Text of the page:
ECS fears: Town gets $920,000 from school board
Updated 3:17 pm, Friday, September 2, 2016
WESTPORT — The school board voted to make the town whole Monday, replacing state education aid money cut by the state with surplus from its budget.
The Board of Education voted unanimously to return $920,000 of its $1.4 million year-end balance to the town, while depositing the remaining $513,957 into the BOE carryover account.
Westport was cut $1.1 million in state Educational Cost Sharing aid this past fiscal year, down from the planned $2 million, a difference of $920,000. The total BOE budget for the fiscal year was just over $111 million.
“You will note that we have an unexpended balance at the end of the year in the amount of $1,433,957.31,” Superintendent of Schools Colleen Palmer wrote in a letter to the BOE. “In light of the recent state of Connecticut reduction to Education Cost Share Grant and the corresponding estimate aid reduction to the town of Westport, it is my recommendation the Board of Education return to the town of Westport the amount of $920,000.31, as a one-time offset.”
Board member Vik Muktavaram questioned whether or not the money could be used for the BOE budget down the road.
“So for this year, while we are recommending to give about a million dollars to the town, some of this may come back in our future operating budget?” Muktavaram asked.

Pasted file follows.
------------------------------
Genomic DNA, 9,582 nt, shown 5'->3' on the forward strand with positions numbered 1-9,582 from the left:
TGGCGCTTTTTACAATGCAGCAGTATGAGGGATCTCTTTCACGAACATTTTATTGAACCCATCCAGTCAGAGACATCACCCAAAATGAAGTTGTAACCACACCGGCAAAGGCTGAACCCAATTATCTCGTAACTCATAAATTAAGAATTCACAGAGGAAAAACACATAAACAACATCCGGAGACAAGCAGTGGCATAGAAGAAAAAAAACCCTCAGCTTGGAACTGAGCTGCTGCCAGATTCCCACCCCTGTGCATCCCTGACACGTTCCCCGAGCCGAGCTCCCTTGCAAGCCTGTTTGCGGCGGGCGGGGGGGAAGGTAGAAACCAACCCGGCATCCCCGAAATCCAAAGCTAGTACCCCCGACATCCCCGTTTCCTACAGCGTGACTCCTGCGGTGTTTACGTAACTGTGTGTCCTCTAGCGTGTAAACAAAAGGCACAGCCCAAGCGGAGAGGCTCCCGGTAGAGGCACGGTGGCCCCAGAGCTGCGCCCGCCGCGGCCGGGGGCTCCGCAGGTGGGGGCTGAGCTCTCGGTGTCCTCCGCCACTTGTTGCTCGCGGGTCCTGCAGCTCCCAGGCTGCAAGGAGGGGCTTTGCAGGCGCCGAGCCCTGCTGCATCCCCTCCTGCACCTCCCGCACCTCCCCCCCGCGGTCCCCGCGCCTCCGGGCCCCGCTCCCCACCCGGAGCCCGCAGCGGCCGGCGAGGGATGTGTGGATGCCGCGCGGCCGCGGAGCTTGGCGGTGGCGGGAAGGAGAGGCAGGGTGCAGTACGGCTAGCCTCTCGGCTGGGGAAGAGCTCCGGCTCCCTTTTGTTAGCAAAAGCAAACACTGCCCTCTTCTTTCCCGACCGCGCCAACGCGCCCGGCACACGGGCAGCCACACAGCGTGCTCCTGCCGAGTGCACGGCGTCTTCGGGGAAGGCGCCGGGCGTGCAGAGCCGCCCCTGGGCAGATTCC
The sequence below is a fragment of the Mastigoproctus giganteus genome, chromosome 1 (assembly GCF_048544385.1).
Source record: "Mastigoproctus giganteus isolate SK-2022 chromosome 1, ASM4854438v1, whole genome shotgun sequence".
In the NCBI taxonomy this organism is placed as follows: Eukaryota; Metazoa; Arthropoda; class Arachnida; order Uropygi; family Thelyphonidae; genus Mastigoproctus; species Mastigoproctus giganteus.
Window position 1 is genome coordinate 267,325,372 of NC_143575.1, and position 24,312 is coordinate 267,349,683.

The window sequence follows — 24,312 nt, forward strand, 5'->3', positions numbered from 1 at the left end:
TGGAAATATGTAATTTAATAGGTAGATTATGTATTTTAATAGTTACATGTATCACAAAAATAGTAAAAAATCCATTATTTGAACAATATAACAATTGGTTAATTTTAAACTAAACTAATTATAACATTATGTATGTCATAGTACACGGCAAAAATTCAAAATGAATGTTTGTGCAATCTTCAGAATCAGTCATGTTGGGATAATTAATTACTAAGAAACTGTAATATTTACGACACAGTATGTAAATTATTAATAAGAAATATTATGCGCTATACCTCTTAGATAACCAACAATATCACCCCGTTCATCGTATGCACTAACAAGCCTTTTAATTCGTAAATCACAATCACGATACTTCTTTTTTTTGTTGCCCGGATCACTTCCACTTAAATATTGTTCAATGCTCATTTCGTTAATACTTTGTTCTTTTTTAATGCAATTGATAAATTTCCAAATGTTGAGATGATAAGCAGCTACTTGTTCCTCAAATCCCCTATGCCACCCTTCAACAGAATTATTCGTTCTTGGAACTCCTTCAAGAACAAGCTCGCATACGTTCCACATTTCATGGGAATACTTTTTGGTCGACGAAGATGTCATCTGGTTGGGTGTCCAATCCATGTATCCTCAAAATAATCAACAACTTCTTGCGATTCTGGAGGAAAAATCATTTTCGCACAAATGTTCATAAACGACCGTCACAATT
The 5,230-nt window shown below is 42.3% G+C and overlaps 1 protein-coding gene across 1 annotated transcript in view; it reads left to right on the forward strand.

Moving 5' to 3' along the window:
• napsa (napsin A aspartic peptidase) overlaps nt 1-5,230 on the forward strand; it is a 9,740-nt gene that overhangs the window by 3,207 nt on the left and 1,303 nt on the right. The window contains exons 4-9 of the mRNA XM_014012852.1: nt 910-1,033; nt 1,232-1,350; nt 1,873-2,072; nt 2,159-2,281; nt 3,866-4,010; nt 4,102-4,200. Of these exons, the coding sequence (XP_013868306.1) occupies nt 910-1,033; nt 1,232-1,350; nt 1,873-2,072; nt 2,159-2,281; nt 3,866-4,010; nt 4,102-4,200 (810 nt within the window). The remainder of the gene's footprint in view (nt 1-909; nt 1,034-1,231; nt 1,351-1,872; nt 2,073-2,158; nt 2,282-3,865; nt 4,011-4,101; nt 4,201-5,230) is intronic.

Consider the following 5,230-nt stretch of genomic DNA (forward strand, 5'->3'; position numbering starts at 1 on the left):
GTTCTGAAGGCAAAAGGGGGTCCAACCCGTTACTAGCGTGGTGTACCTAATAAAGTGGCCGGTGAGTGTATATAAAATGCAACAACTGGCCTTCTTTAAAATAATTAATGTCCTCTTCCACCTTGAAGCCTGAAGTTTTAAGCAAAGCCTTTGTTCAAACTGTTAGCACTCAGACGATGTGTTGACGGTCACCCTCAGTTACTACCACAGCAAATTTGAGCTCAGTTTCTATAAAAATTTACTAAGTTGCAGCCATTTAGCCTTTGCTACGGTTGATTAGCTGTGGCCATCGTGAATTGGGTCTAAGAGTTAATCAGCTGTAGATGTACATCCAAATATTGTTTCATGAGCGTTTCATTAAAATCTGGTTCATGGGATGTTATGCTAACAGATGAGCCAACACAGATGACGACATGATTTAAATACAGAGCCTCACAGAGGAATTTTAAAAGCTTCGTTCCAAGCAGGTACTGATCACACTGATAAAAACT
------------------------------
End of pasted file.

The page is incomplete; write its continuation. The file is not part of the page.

In April, it was announced that in an effort to balance the state’s budget, Gov. Dannel P. Malloy would cut millions of dollars in Educational Cost Sharing funds. Westport, which was set to receive $2 million through ECS, had $920,000 cut, leaving it with $1.1 million in state grant money, according to Longo.
Although left with a $1.4 million cushion, at the time the cuts were announced, school administrators were very concerned by the cut to state aid, especially because the cuts came so late in the town’s budgetary process.
In May, former Superintendent Elliott Landon said he would have to work diligently with Longo to close the gap posed by the loss of state aid.
“We are trying to accumulate as large a surplus as possible … and we’re hopeful that we might be able, through some really intelligent reworking of things offset, we hope, virtually all of that,” Landon said. “We don’t know if that’s possible, but that’s our goal.”